Available on some baitcasting rods and located on the reel opposite the crank, the braking system helps prevent backlash and provides more fine-tuned control of how the line spools out. Keep in mind that the higher you set the braking system, the less distance you’ll get in your cast. The tradeoff is better control of the cast and an even lower chance of backlash.
On the side of the baitcasting reel body or on the packaging, you may see a ratio marking such as 7:1, 5:1, or 6:1. This indicates the number of times the reel rotates each time you crank the handle. A 7:1 ratio means that for each single crank rotation, the reel rotates seven times. That high ratio means the line can be reeled in much faster, which is great after a really long cast.
Of course, a lower ratio may be more desirable for certain types of fish. You may have an easier time playing a bigger, feistier fish using a 5:1 reel. A lower ratio can also be easier on the fish, which is important if you’re practicing catch-and-release fishing.
Baitcasters can be purchased with the crank either on the right side or the left side of the rod. For some, this creates a potentially more comfortable reeling and casting experience.
Make sure the line guides on your rod are lined up correctly with the reel. This reduces friction on the line during casting and reeling.
Learning to use the drag setting on your baitcasting reel is important. While it’s true that adding more resistance to the line while under load increases the chance that it might break, you may need to do this depending on the fishing conditions and type of fish you want to catch.
Fine-tuning drag and spool tension is important because it helps reduce your chance of developing a bird’s nest upon casting. Before your first cast, we recommend that you fine-tune these settings on shore. Here’s how.
Set your line and lure in the cast position. The lure should hang about a foot from the tip of the rod when held in a standard fishing posture.
With the reel locked, adjust the drag so that the lure will not easily drop to the ground.
Rotate the spool tension knob all the way forward.
Unlock the reel. Slowly rotate the spool tension knob backward until the lure drops to the ground in a slow, controlled manner.
If the lure just flops straight to the ground, the tension is too loose. You would likely have to deal with a bird’s nest snarl upon casting.
Using a heavier lure? If you let out more line before you cast, you can throw an even longer distance. The longer the distance, the better your chances.
Increase the distance that you cast little by little as you learn to use a baitcaster. This will reduce the number of backlashes and help you work on your technique.
The braking system also helps prevent backlash and provides more fine-tuned control of how the line spools out. Keep in mind that the higher you set the braking system, the less distance you’ll get in your cast.
However, the tradeoff is better control of the cast and an even lower chance of backlash.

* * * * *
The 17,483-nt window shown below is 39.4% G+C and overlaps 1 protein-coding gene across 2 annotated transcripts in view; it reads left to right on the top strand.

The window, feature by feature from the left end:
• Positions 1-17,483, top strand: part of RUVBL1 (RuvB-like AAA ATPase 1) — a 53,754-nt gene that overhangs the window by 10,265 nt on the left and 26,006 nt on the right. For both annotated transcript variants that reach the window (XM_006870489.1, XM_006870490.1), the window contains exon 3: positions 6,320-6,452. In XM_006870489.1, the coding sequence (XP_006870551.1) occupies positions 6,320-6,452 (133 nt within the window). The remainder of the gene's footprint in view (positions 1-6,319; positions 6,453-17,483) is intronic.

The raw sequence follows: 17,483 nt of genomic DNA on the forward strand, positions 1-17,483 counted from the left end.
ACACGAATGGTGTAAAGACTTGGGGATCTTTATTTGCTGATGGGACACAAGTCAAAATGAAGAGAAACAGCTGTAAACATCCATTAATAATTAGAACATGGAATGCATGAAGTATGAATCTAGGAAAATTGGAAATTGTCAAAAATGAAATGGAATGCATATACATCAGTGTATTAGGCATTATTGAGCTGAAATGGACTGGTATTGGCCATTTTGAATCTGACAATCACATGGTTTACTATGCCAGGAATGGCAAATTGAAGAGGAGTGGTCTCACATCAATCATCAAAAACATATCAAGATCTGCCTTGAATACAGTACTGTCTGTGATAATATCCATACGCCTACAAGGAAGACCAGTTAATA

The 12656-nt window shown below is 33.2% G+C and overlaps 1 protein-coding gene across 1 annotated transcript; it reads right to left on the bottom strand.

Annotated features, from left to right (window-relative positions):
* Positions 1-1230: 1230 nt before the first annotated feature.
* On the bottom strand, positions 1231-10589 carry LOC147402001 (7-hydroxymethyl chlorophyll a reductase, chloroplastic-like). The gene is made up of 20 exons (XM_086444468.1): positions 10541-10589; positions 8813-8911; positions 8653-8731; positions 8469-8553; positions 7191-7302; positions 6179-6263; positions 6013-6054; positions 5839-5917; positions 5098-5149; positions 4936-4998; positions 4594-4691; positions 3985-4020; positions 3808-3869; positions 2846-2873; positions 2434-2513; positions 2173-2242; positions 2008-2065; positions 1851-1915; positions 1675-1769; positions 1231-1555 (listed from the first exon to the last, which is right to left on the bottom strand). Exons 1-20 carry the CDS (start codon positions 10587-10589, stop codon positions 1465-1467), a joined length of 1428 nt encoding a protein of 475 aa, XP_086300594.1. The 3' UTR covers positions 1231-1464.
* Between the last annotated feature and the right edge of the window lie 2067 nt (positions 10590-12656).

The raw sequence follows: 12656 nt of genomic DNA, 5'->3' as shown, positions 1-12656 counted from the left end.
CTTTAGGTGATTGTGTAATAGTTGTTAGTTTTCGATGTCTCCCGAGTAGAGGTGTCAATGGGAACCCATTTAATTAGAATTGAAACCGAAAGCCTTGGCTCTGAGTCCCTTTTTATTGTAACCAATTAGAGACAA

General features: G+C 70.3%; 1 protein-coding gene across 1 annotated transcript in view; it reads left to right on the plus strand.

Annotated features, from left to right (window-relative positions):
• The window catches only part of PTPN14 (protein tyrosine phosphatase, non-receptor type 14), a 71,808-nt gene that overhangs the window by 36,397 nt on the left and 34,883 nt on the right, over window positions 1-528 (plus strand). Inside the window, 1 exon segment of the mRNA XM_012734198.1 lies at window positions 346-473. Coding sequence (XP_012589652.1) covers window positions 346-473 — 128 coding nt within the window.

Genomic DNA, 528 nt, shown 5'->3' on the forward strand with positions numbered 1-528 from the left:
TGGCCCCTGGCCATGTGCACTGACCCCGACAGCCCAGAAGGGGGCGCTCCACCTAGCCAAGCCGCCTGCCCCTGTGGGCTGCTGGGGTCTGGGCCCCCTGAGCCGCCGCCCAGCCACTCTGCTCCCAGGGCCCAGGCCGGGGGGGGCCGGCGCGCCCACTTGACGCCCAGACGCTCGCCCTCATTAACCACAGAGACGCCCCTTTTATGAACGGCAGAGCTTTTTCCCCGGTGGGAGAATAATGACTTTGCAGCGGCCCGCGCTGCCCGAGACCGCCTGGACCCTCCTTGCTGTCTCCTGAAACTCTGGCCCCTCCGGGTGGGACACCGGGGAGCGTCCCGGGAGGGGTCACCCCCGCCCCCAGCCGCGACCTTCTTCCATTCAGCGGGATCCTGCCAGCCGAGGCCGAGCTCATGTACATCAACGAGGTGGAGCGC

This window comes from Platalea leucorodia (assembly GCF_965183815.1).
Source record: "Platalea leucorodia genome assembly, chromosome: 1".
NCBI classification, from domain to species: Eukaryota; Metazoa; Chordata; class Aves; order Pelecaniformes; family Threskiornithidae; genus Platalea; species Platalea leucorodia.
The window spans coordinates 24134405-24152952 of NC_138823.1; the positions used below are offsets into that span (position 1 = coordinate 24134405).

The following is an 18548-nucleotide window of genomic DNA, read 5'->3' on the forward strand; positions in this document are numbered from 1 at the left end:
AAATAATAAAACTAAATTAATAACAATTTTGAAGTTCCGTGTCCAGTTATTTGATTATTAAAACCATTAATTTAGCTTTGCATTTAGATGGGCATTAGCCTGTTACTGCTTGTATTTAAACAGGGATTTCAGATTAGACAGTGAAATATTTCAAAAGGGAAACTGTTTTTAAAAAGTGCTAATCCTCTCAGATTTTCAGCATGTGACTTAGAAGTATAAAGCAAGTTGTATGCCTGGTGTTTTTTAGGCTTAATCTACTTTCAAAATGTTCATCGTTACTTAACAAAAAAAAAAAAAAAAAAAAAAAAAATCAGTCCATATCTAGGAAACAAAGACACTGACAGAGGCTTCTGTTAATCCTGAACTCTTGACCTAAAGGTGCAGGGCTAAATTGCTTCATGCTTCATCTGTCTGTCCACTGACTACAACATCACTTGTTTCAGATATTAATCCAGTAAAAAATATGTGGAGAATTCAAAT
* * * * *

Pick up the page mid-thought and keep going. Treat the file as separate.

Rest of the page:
Fine-tuning a braking system should have the same goal as adjusting the drag. You want to set the lure so it falls from the tip of the rod to the ground very slowly.
Always match a baitcasting reel with a baitcasting rod. Baitcasting rods have a small line guide at the base (the first guide above the reel), whereas spinning rods have a very large first line guide.
While baitcasting reels generally cost more than spinning reels, there are still plenty of good values to be found at a range of prices.
These start at around $39 – although a few can be found in the $20 to $30 range – and go up to about $79. Both low-profile and round reel designs are available for beginners. Notably, the components in these lower-end reels tend to break down faster than in higher-end baitcasters.
Anglers looking to transition to baitcasters with stronger but lighter components can find quite a few options in the $99 to $200 price range. These incorporate some of the materials found in higher-priced reels, such as composite components incorporated into their aluminum frames, along with performance upgrades like more precise braking and a wider variety of gear ratios.
Pro-grade reels range in price from $200 to $400 or more. Low-profile designs tend to cost more than round designs, with many in the $400 range. These reels feature a variety of build materials including composite, graphite, and aluminum.
Q. How much farther can I cast with a baitcaster than another type of reel?
A. A baitcaster can increase casting distance by as much as 25% compared to a spinning reel. You may not see the difference right away, though, since learning to cast correctly with a baitcaster takes a little practice.
Q. How frequently do bird’s nests occur? Is it easier to stick with a spinning reel instead?
A. Bird’s nests occur most often during casting when the baitcaster reel isn’t tuned correctly (the drag adjustment and spool tension knob aren’t set correctly). Tension on the line is usually too loose, and the line doesn’t spool out smoothly, increasing the risk that it will catch in the reel housing and backlash.
Don’t let this possibility turn you off of baitcasters, though. Spinning reels, spin casters, and trolling reels all have their peccadillos, too, and snarled lines are a common occurrence when there is a tension problem. It’s better to learn how to set the line tension correctly for the reel and fishing conditions you’re using.